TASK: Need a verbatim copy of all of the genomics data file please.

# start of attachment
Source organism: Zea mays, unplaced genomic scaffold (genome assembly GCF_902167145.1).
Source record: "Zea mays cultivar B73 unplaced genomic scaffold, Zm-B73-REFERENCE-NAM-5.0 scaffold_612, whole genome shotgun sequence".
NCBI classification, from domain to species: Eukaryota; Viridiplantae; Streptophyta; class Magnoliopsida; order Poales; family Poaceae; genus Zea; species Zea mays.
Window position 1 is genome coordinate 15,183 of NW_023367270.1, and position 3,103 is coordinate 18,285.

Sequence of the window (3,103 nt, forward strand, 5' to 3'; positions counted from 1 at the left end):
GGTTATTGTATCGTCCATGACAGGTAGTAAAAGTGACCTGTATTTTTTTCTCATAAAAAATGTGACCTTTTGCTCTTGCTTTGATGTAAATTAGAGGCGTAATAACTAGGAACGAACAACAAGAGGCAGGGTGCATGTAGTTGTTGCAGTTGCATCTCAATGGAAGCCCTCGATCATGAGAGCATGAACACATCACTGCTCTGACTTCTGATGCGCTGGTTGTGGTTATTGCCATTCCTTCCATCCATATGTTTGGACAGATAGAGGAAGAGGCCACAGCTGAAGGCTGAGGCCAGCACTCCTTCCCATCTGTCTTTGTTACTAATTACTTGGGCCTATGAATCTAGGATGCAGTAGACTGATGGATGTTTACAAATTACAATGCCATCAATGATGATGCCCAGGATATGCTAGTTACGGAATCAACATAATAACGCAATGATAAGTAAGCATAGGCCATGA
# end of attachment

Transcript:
Source organism: Zea mays, unplaced genomic scaffold (genome assembly GCF_902167145.1).
Source record: "Zea mays cultivar B73 unplaced genomic scaffold, Zm-B73-REFERENCE-NAM-5.0 scaffold_612, whole genome shotgun sequence".
NCBI classification, from domain to species: Eukaryota; Viridiplantae; Streptophyta; class Magnoliopsida; order Poales; family Poaceae; genus Zea; species Zea mays.
Window position 1 is genome coordinate 15,183 of NW_023367270.1, and position 3,103 is coordinate 18,285.

Sequence of the window (3,103 nt, forward strand, 5' to 3'; positions counted from 1 at the left end):
GGTTATTGTATCGTCCATGACAGGTAGTAAAAGTGACCTGTATTTTTTTCTCATAAAAAATGTGACCTTTTGCTCTTGCTTTGATGTAAATTAGAGGCGTAATAACTAGGAACGAACAACAAGAGGCAGGGTGCATGTAGTTGTTGCAGTTGCATCTCAATGGAAGCCCTCGATCATGAGAGCATGAACACATCACTGCTCTGACTTCTGATGCGCTGGTTGTGGTTATTGCCATTCCTTCCATCCATATGTTTGGACAGATAGAGGAAGAGGCCACAGCTGAAGGCTGAGGCCAGCACTCCTTCCCATCTGTCTTTGTTACTAATTACTTGGGCCTATGAATCTAGGATGCAGTAGACTGATGGATGTTTACAAATTACAATGCCATCAATGATGATGCCCAGGATATGCTAGTTACGGAATCAACATAATAACGCAATGATAAGTAAGCATAGGCCATGA